The recommendations of the Commission’s October 1999 report remain valid. But the critical shortage of qualified public relations educators has become even more acute since that report was published.
Qualifications for teaching public relations at a college or university generally include a Ph.D. degree. Those holding Ph.D. degrees who also have had substantial and significant practitioner experience are highly preferred. The Commission encourages those faculty who have Ph.D.s, but who have limited or no practitioner experience, and those without this terminal degree who are former practitioners, to pursue a range of academic and professional experiences that will familiarize them with both the knowledge and the skills needed in the current practice of public relations.
In addition to the academic credential of a doctorate, a broad knowledge of communication sciences, behavioral sciences and business, as well as considerable cultural and historical knowledge, also are highly desirable in public relations faculty.
Summary of Recommendations in the Commission’s October 1999 Report
The October 1999 Commission said the ideal full-time public relations educator would have both a terminal degree (usually a Ph.D.) and significant practitioner experience. When this ideal was not possible, the report suggested a balance among public relations faculty, i.e., those who had terminal degrees and those who had substantial and significant practitioner experience. The report urged that adjunct faculty have both practitioner experience and at least a baccalaureate degree–with accreditation by a professional public relations association being highly desirable. The report further recommended that all public relations educators be actively engaged in scholarship or in professional and creative activity, in part through their active participation in practitioner and/or academic associations. Full-time faculty should provide the majority of public relations instruction in an academic unit.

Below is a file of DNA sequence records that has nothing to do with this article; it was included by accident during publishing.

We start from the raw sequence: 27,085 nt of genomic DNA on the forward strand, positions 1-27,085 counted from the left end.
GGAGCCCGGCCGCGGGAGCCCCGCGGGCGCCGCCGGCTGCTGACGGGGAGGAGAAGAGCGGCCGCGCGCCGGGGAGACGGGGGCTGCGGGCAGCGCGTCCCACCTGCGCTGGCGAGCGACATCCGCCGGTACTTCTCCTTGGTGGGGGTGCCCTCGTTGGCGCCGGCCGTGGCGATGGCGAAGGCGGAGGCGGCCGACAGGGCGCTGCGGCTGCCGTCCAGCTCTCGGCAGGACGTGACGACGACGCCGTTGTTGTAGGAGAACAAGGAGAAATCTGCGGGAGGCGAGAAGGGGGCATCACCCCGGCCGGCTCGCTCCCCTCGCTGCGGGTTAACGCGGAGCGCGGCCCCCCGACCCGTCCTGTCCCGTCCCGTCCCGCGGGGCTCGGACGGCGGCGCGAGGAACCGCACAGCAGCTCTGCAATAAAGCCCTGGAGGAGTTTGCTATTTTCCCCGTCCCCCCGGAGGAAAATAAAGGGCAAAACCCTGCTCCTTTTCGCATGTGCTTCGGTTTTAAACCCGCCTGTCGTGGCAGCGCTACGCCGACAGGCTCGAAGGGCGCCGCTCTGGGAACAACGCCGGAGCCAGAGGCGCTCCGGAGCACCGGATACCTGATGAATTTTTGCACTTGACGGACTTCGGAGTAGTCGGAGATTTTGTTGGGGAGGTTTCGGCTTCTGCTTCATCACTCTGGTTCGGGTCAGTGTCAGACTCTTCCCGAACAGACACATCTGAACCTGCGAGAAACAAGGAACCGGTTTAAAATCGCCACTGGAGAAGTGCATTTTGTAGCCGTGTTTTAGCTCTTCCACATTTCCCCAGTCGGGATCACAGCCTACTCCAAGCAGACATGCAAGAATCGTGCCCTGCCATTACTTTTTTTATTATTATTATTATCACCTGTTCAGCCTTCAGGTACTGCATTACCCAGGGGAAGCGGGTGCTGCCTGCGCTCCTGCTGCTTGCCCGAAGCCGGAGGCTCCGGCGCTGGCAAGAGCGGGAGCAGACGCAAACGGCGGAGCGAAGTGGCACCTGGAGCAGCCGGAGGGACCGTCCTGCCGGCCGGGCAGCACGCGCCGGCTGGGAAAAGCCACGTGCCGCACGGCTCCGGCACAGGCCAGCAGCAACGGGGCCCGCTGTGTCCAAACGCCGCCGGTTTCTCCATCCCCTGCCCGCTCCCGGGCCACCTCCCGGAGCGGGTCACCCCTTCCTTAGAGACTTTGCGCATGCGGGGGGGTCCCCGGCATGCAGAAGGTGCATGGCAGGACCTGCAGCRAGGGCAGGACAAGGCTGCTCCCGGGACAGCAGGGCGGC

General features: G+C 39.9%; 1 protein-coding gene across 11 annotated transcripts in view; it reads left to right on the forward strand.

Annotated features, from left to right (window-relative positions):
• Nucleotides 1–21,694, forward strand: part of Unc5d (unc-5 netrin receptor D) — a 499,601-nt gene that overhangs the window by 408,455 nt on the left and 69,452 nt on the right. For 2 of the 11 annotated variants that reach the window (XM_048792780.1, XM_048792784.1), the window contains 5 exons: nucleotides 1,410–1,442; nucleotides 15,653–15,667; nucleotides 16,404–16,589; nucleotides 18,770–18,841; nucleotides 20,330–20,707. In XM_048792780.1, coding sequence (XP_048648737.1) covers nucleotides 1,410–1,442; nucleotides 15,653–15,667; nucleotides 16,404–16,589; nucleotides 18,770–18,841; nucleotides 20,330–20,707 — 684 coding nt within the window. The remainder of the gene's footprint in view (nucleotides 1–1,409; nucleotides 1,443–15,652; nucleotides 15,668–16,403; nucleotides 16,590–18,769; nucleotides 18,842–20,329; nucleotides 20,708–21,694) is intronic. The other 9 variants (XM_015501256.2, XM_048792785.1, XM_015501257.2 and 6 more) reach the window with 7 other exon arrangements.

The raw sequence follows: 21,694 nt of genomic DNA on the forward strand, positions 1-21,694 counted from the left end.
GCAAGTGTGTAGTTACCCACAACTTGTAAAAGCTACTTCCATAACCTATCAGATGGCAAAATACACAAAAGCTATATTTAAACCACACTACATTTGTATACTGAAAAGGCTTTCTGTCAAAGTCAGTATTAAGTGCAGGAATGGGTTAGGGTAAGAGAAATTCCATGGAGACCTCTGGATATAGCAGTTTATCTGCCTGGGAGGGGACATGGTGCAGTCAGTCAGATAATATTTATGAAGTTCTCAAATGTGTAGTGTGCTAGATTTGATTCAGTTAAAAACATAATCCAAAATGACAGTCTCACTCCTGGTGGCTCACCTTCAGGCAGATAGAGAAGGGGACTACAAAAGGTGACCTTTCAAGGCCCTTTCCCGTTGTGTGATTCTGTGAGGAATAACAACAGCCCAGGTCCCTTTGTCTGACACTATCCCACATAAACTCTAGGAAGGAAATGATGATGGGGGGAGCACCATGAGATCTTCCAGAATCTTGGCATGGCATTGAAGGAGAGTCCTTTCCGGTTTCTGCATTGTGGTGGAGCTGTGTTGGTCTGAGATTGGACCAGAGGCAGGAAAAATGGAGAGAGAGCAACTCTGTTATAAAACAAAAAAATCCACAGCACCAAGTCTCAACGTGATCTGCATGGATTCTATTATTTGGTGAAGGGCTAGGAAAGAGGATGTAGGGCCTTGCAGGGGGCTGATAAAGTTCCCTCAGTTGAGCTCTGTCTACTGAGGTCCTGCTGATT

The October 1999 Commission report recognized that the doctoral curriculum in public relations historically had been a specialized option within a broader program, usually in “mass communication” or “communication.” Such a theory-and-research degree would prepare public relations faculty to add to the body of knowledge in the field. Faculty holding a Ph.D. also would be aware of the relationship of the public relations body of knowledge to other communication-related knowledge, e.g., interpersonal, rhetorical, organizational and small group, and would thus be able to integrate a range of knowledge into their teaching and research. Faculty having such scholarly breadth also could develop competing paradigms of public relations that would be based on different metatheoretical and philosophical foundations, which could be shared in an interdisciplinary, multicultural and global context. Public relations faculty also were urged to keep current in their knowledge through “professor in residence” programs, facultyprofessional exchanges, participation in professional development programs and sabbaticals in which they work in a practitioner environment.
The October 1999 report reiterated a recommendation from the 1987 Commission report: “Public relations courses should not be taught by people who have little or no experience and interest in the field and have no academic preparation in public relations.”
Progress and Change in Public Relations Education Since the 1999 Report